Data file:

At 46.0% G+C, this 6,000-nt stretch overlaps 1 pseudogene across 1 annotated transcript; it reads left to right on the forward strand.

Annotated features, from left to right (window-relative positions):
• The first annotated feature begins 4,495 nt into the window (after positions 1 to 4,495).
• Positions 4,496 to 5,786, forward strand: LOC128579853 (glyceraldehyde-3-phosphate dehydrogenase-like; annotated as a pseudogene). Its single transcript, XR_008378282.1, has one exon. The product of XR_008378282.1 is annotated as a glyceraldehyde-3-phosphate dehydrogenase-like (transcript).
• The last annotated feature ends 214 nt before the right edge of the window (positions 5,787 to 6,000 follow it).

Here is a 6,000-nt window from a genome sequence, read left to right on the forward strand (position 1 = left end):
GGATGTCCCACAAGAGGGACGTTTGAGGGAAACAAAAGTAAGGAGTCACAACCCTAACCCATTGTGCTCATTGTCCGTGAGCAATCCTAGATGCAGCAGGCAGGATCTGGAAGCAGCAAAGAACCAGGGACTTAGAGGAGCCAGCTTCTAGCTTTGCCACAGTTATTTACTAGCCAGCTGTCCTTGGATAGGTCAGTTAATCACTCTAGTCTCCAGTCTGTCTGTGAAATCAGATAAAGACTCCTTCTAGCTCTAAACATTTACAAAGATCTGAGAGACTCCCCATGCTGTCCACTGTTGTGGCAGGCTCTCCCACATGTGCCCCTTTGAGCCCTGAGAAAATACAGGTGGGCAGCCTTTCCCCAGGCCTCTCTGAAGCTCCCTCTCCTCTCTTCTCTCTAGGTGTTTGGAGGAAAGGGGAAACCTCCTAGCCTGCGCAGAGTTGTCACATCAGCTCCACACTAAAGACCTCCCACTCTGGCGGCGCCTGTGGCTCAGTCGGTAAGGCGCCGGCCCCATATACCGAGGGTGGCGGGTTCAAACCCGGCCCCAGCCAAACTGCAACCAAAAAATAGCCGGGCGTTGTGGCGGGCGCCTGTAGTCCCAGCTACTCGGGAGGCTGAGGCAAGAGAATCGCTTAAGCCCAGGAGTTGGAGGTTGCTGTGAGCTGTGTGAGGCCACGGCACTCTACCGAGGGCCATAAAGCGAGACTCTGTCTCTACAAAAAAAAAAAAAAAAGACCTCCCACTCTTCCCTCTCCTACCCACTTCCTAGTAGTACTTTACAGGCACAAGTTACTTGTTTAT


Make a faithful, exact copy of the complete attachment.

At 46.0% G+C, this 6,000-nt stretch overlaps 1 pseudogene across 1 annotated transcript; it reads left to right on the forward strand.

Annotated features, from left to right (window-relative positions):
• The first annotated feature begins 4,495 nt into the window (after positions 1 to 4,495).
• Positions 4,496 to 5,786, forward strand: LOC128579853 (glyceraldehyde-3-phosphate dehydrogenase-like; annotated as a pseudogene). Its single transcript, XR_008378282.1, has one exon. The product of XR_008378282.1 is annotated as a glyceraldehyde-3-phosphate dehydrogenase-like (transcript).
• The last annotated feature ends 214 nt before the right edge of the window (positions 5,787 to 6,000 follow it).

Here is a 6,000-nt window from a genome sequence, read left to right on the forward strand (position 1 = left end):
GGATGTCCCACAAGAGGGACGTTTGAGGGAAACAAAAGTAAGGAGTCACAACCCTAACCCATTGTGCTCATTGTCCGTGAGCAATCCTAGATGCAGCAGGCAGGATCTGGAAGCAGCAAAGAACCAGGGACTTAGAGGAGCCAGCTTCTAGCTTTGCCACAGTTATTTACTAGCCAGCTGTCCTTGGATAGGTCAGTTAATCACTCTAGTCTCCAGTCTGTCTGTGAAATCAGATAAAGACTCCTTCTAGCTCTAAACATTTACAAAGATCTGAGAGACTCCCCATGCTGTCCACTGTTGTGGCAGGCTCTCCCACATGTGCCCCTTTGAGCCCTGAGAAAATACAGGTGGGCAGCCTTTCCCCAGGCCTCTCTGAAGCTCCCTCTCCTCTCTTCTCTCTAGGTGTTTGGAGGAAAGGGGAAACCTCCTAGCCTGCGCAGAGTTGTCACATCAGCTCCACACTAAAGACCTCCCACTCTGGCGGCGCCTGTGGCTCAGTCGGTAAGGCGCCGGCCCCATATACCGAGGGTGGCGGGTTCAAACCCGGCCCCAGCCAAACTGCAACCAAAAAATAGCCGGGCGTTGTGGCGGGCGCCTGTAGTCCCAGCTACTCGGGAGGCTGAGGCAAGAGAATCGCTTAAGCCCAGGAGTTGGAGGTTGCTGTGAGCTGTGTGAGGCCACGGCACTCTACCGAGGGCCATAAAGCGAGACTCTGTCTCTACAAAAAAAAAAAAAAAAGACCTCCCACTCTTCCCTCTCCTACCCACTTCCTAGTAGTACTTTACAGGCACAAGTTACTTGTTTAT